Donation limits on all the candidates have now been doubled because real estate businessman Allan Domb has spent more than $250,000 of his own money promoting his campaign.
An attorney for the “Williams for Mayor” campaign says they disagree with the rules and how they were applied, but think a settlement was prudent.
Mayor Nutter’s chief integrity officer singled out one candidate — Nelson Diaz — for having done so.
Back in 2007, then-candidate Bob Brady (in photo) faced a challenge from rival Tom Knox, and Brady racked up nearly a half-million dollars in legal fees.
Shane Creamer (left), of the city’s Board of Ethics, backed the limit. Ellen Kaplan of the watchdog group Committee of 70 (right), thinks it should be lower.
Not only is the city’s 50-year-old law currently covering such gifts quite vague, but it fails to set specific limits on the value of gifts that city workers can accept.
The Ethics Board, saying it is required by law to do so, posted an opinion that Councilwoman Blondell Reynolds Brown’s attorney says was clearly referring to her.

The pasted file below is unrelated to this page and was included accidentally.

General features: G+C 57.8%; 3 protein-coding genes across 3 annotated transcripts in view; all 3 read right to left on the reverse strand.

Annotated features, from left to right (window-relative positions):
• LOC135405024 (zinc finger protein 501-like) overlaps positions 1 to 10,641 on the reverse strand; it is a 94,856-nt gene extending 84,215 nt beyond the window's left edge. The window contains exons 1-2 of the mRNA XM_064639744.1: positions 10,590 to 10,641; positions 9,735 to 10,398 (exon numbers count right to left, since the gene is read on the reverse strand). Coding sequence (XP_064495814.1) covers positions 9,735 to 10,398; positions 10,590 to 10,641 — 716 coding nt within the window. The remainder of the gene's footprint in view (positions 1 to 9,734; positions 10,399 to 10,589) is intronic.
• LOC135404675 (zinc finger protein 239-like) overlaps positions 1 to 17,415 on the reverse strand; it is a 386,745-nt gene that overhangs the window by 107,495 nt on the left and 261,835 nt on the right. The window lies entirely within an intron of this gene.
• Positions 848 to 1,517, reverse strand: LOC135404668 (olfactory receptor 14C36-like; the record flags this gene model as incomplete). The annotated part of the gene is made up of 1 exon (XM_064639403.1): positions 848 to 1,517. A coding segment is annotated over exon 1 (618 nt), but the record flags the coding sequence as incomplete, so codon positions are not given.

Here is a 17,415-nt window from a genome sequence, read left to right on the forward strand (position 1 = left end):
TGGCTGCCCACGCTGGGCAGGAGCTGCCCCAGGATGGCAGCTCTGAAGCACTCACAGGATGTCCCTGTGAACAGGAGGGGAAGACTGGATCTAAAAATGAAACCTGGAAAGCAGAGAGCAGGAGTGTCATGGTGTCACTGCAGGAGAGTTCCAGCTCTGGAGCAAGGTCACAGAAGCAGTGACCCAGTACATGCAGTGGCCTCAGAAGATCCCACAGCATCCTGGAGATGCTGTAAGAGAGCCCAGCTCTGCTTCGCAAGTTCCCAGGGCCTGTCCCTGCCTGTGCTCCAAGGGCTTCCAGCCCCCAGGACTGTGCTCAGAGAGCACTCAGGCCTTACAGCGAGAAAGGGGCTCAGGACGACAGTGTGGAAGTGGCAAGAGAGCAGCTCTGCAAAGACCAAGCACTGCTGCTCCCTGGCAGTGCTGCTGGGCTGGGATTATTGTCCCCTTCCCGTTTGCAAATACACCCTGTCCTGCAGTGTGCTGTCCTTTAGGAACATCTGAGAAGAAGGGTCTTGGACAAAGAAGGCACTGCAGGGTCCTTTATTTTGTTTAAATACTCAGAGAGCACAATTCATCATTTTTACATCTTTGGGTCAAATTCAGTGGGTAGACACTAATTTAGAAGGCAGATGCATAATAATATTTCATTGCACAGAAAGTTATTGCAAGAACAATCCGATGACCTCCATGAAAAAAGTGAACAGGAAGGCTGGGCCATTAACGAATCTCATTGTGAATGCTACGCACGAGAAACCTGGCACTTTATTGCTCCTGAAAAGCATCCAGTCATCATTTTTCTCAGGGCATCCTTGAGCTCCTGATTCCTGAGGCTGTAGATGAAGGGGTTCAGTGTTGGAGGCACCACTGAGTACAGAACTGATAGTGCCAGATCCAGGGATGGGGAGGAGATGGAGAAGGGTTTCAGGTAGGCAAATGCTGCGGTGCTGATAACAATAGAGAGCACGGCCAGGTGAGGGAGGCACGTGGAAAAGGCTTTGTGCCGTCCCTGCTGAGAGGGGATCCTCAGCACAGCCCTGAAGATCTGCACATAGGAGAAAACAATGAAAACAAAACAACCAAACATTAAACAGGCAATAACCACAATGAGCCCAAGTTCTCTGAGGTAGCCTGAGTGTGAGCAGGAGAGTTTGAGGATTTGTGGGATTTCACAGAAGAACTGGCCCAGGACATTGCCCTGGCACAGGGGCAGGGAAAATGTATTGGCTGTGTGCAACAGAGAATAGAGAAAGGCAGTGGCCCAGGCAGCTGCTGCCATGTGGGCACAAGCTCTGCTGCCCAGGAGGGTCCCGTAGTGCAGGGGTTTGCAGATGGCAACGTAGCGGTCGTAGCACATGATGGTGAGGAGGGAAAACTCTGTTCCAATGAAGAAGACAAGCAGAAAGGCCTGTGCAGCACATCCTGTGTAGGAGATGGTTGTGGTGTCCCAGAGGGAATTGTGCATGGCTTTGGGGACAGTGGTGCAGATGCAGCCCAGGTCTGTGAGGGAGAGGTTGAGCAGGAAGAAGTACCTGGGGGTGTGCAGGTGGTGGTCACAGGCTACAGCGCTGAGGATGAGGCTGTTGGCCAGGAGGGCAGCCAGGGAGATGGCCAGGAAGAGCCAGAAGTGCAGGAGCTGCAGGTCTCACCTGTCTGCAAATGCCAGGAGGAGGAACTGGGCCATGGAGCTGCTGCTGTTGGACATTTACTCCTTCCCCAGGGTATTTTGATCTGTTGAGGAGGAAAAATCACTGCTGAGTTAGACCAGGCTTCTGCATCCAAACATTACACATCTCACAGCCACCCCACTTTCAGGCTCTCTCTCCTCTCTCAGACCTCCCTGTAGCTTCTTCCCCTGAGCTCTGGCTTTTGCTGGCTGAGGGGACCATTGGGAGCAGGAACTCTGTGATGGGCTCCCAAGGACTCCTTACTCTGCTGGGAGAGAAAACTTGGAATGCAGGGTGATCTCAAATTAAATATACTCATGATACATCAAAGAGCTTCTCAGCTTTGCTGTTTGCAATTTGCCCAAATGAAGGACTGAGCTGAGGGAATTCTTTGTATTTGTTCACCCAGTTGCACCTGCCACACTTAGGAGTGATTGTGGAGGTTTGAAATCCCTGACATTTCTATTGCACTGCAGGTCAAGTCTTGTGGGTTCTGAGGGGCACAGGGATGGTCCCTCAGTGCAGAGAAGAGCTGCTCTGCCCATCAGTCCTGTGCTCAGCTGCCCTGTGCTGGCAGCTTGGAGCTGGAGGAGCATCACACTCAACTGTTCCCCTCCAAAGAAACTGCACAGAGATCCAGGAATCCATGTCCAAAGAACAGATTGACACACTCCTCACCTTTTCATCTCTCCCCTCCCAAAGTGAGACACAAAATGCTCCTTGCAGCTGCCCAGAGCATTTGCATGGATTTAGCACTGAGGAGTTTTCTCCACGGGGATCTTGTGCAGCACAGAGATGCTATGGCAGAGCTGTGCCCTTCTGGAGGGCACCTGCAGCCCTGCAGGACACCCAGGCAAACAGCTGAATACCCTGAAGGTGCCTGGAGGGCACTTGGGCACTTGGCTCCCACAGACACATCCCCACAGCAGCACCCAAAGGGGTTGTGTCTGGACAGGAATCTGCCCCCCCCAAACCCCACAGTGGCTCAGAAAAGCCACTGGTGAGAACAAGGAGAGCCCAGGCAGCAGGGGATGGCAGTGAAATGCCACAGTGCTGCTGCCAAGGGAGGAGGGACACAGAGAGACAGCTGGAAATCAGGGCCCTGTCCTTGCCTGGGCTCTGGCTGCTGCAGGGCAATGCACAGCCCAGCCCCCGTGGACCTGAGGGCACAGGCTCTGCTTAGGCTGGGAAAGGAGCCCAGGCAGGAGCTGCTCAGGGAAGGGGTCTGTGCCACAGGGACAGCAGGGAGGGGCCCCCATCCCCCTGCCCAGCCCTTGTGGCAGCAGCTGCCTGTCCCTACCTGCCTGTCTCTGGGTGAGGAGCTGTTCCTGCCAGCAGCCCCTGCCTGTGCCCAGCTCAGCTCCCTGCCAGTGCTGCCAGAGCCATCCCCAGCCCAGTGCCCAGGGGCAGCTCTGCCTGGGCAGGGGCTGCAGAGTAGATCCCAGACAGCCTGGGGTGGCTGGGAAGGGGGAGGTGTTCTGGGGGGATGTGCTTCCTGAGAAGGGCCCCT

The William Penn Foundation, has placed a hold on grants to the city while it awaits clarification of lobbying restrictions.
Ethics board executive director Shane Creamer says these include reporting violations, excess contributions received by her campaign committee, and improper handling of contributions.
Two employees of Councilwoman Donna Miller were fined by the Philadelphia Board of Ethics for using time and materials on the job for campaign activities.
It was originally supposed to go into effect last July, but has yet to be implemented as city officials try to make adjustments to it.